- The New York Metropolitan Transportation Authority (MTA) has announced a new effort to explore modernizing the subway's out-of-date signal system. The MTA will hold a bidding conference to solicit proposals with the Transit Innovation Partnership (TIP), a public-private partnership focused on New York transit.
- MTA trains largely rely on a fixed block signaling system to control how fast and frequently trains can run. Signal problems are one of the top reasons for train delays, according to The New York Times, and lines with modern signaling systems have the best on-time performance.
- The MTA recently announced plans for $51.5 billion in critical infrastructure repairs as part of its 2020-2024 MTA Capital Plan, including $7 billion to installing modern signaling on six subway lines.
Signal modernization may sound unglamorous, but it is critical to improve the on-time performance of New York’s trains. This summer, more than 30% of the "major incidents" that delayed at least 50 trains were attributed to signal problems, according to MTA data, the most of any cause.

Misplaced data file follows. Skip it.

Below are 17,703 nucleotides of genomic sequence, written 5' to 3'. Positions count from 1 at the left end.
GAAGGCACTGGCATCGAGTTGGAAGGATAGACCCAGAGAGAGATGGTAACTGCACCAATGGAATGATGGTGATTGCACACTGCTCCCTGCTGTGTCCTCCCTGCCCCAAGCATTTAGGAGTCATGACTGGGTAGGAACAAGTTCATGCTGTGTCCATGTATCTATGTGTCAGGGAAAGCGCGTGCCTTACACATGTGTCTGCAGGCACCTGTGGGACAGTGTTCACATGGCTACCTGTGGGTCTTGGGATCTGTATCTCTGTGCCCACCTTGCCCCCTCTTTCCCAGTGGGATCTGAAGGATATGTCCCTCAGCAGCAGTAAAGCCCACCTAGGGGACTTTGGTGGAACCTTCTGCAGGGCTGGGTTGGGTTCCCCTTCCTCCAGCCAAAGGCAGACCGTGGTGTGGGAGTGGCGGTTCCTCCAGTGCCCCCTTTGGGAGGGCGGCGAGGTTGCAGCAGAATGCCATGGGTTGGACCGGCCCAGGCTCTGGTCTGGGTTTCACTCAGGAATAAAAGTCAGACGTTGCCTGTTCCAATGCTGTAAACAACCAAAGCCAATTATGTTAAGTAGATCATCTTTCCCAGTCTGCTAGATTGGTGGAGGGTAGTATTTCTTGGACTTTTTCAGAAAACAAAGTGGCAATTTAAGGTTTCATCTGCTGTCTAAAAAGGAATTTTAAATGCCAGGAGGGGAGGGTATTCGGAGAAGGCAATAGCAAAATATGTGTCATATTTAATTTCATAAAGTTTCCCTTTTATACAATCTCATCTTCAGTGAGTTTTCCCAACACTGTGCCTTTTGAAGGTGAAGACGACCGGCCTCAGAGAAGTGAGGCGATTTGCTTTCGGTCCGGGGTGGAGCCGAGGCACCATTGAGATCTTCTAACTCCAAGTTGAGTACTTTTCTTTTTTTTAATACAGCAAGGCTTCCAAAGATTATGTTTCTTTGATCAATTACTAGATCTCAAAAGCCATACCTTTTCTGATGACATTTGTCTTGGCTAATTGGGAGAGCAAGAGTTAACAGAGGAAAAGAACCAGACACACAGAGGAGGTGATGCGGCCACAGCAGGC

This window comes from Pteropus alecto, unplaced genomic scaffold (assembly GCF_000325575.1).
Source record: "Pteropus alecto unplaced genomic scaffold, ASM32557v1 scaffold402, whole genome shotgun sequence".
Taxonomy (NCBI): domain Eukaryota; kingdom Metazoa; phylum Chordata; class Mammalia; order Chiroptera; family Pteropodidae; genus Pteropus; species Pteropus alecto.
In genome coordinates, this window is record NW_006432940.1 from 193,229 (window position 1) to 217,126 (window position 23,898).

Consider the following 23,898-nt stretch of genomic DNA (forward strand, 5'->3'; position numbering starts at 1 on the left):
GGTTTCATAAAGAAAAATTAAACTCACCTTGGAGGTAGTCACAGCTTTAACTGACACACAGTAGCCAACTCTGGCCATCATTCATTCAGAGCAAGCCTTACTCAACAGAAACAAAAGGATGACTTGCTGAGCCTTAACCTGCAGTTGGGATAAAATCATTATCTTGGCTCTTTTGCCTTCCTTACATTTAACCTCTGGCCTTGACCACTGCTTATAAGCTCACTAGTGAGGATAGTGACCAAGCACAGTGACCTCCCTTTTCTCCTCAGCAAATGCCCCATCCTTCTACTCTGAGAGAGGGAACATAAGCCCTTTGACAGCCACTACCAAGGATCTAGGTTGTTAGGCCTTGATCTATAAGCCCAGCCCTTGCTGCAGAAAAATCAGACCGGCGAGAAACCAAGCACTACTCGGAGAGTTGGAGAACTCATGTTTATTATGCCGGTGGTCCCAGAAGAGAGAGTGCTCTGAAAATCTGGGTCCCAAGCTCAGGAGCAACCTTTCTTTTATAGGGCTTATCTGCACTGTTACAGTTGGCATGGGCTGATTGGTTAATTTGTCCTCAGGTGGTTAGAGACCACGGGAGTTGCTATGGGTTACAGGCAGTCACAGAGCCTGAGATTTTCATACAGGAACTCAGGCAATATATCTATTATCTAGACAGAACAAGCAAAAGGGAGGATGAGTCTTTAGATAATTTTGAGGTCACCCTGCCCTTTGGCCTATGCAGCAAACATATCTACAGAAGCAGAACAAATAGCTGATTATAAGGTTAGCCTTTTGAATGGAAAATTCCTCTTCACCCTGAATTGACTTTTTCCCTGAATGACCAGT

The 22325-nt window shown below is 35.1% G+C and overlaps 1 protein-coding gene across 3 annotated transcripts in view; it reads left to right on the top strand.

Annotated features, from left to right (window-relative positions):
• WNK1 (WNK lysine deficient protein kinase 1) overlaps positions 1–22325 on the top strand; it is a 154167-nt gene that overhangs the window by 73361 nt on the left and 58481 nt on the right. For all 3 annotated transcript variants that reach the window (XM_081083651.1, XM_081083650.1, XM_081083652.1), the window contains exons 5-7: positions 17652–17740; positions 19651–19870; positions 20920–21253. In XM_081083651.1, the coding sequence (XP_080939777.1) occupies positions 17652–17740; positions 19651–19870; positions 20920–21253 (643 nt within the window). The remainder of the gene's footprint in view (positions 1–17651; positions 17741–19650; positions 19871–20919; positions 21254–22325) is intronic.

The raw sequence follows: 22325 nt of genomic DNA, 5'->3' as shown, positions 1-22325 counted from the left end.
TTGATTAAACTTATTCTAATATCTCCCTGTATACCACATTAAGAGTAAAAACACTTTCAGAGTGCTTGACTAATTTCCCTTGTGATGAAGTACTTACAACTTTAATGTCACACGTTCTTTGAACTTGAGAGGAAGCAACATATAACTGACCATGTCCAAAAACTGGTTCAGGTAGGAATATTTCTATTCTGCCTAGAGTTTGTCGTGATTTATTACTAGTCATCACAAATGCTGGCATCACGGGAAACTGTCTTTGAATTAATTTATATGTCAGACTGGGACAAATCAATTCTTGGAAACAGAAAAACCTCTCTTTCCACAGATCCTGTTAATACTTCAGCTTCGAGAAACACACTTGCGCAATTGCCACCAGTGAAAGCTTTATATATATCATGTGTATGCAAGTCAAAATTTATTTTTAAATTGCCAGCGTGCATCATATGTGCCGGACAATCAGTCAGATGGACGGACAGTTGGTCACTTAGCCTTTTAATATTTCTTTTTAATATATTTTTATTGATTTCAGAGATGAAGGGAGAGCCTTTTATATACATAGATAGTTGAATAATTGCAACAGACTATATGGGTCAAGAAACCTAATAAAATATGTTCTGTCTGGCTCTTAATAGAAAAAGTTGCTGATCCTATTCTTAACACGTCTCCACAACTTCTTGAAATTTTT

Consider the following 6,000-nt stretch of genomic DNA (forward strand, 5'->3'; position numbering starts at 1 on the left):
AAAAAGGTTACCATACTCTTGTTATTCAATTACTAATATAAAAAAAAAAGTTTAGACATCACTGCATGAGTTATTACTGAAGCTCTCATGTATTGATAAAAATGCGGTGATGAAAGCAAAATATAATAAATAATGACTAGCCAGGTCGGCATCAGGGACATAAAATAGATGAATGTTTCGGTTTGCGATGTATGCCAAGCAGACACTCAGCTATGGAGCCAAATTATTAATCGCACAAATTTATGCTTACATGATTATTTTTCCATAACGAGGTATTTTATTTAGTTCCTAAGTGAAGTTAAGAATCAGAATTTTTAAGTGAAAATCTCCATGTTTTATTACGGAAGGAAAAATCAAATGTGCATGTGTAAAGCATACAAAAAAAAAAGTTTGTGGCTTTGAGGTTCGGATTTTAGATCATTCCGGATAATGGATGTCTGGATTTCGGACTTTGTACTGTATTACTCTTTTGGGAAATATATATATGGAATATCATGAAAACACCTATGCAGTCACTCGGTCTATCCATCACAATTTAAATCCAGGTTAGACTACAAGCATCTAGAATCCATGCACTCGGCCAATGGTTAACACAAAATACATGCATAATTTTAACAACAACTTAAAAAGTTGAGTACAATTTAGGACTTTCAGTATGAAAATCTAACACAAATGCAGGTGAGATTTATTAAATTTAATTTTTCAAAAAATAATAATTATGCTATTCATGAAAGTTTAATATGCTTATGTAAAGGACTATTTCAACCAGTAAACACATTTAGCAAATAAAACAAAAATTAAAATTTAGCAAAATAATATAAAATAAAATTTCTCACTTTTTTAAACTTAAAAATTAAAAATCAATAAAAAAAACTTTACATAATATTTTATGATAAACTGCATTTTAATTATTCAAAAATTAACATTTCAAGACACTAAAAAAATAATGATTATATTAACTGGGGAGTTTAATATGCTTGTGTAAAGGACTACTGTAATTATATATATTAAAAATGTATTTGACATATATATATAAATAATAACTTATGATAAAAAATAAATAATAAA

In a statement, TIP Executive Director Rachel Haot said MTA should be credited with stabilizing the system, but said "true modernization cannot take place without robust improvements to the subway's aging signals."
Two lines — the L and the No. 7 — have installed communications-based train control (CBTC), a signal system that allows trains to communicate with each other and better share their exact position on the tracks at any given time. That allows trains to run closer together and reduce holding delays.
The TIP and MTA bidding conference leaves open the possibility that upgrades could go beyond CBTC to integrate new signaling innovations. In fact, Gov. Andrew Cuomo has already indicated that he'd like to consider different technology known as Ultra-Wideband Radio (UWB), which would allow the system to locate trains on the track but without the disruptive installation of CBTC equipment. It would also allow for cellphone use inside of subway tunnels.
At a luncheon this spring, Cuomo derided CBTC as a "technology they designed in the '80s" and said "there is better technology out there," according to AM New York.
The MTA will test UWB this fall, and NYC Transit President Andy Byford has said it is under consideration as a complement to existing upgrades if it proves successful. Still, he told AM New York this spring that CBTC is "proven" and "mature," indicating that's where his priority is.
In addition to the signaling conference, the MTA announced last week a University Partnership for Adaptive Technologies & Mass Transit Innovation, which will bring together Cornell Tech, New York University and Columbia University in a working group to coordinate new technology for the MTA.